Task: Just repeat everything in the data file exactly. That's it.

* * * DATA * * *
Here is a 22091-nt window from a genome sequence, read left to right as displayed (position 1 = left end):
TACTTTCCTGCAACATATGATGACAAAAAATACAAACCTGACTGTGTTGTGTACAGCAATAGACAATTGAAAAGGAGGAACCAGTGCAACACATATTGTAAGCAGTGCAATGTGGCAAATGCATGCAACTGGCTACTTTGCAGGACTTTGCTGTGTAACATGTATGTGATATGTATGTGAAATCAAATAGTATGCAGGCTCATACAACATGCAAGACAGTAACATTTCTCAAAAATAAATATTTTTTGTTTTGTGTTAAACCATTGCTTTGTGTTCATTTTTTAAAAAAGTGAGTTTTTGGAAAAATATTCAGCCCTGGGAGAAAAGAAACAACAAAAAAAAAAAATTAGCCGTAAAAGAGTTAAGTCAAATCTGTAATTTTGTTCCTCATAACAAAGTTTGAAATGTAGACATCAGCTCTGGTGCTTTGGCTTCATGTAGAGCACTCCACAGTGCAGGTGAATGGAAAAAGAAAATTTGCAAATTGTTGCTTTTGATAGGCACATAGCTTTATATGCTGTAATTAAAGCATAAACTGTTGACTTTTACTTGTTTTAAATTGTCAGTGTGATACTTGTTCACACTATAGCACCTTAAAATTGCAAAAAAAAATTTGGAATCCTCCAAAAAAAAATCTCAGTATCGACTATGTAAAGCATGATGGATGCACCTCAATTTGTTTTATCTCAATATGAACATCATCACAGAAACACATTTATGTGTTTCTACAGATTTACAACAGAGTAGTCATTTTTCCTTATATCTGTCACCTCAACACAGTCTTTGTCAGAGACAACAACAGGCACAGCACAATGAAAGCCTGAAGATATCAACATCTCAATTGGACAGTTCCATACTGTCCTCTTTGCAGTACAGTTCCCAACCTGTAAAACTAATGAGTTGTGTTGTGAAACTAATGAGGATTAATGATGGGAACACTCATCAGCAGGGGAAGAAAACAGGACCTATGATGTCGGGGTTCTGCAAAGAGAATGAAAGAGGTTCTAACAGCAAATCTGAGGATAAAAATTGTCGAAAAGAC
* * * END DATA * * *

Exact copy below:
Here is a 22091-nt window from a genome sequence, read left to right as displayed (position 1 = left end):
TACTTTCCTGCAACATATGATGACAAAAAATACAAACCTGACTGTGTTGTGTACAGCAATAGACAATTGAAAAGGAGGAACCAGTGCAACACATATTGTAAGCAGTGCAATGTGGCAAATGCATGCAACTGGCTACTTTGCAGGACTTTGCTGTGTAACATGTATGTGATATGTATGTGAAATCAAATAGTATGCAGGCTCATACAACATGCAAGACAGTAACATTTCTCAAAAATAAATATTTTTTGTTTTGTGTTAAACCATTGCTTTGTGTTCATTTTTTAAAAAAGTGAGTTTTTGGAAAAATATTCAGCCCTGGGAGAAAAGAAACAACAAAAAAAAAAAATTAGCCGTAAAAGAGTTAAGTCAAATCTGTAATTTTGTTCCTCATAACAAAGTTTGAAATGTAGACATCAGCTCTGGTGCTTTGGCTTCATGTAGAGCACTCCACAGTGCAGGTGAATGGAAAAAGAAAATTTGCAAATTGTTGCTTTTGATAGGCACATAGCTTTATATGCTGTAATTAAAGCATAAACTGTTGACTTTTACTTGTTTTAAATTGTCAGTGTGATACTTGTTCACACTATAGCACCTTAAAATTGCAAAAAAAAATTTGGAATCCTCCAAAAAAAAATCTCAGTATCGACTATGTAAAGCATGATGGATGCACCTCAATTTGTTTTATCTCAATATGAACATCATCACAGAAACACATTTATGTGTTTCTACAGATTTACAACAGAGTAGTCATTTTTCCTTATATCTGTCACCTCAACACAGTCTTTGTCAGAGACAACAACAGGCACAGCACAATGAAAGCCTGAAGATATCAACATCTCAATTGGACAGTTCCATACTGTCCTCTTTGCAGTACAGTTCCCAACCTGTAAAACTAATGAGTTGTGTTGTGAAACTAATGAGGATTAATGATGGGAACACTCATCAGCAGGGGAAGAAAACAGGACCTATGATGTCGGGGTTCTGCAAAGAGAATGAAAGAGGTTCTAACAGCAAATCTGAGGATAAAAATTGTCGAAAAGAC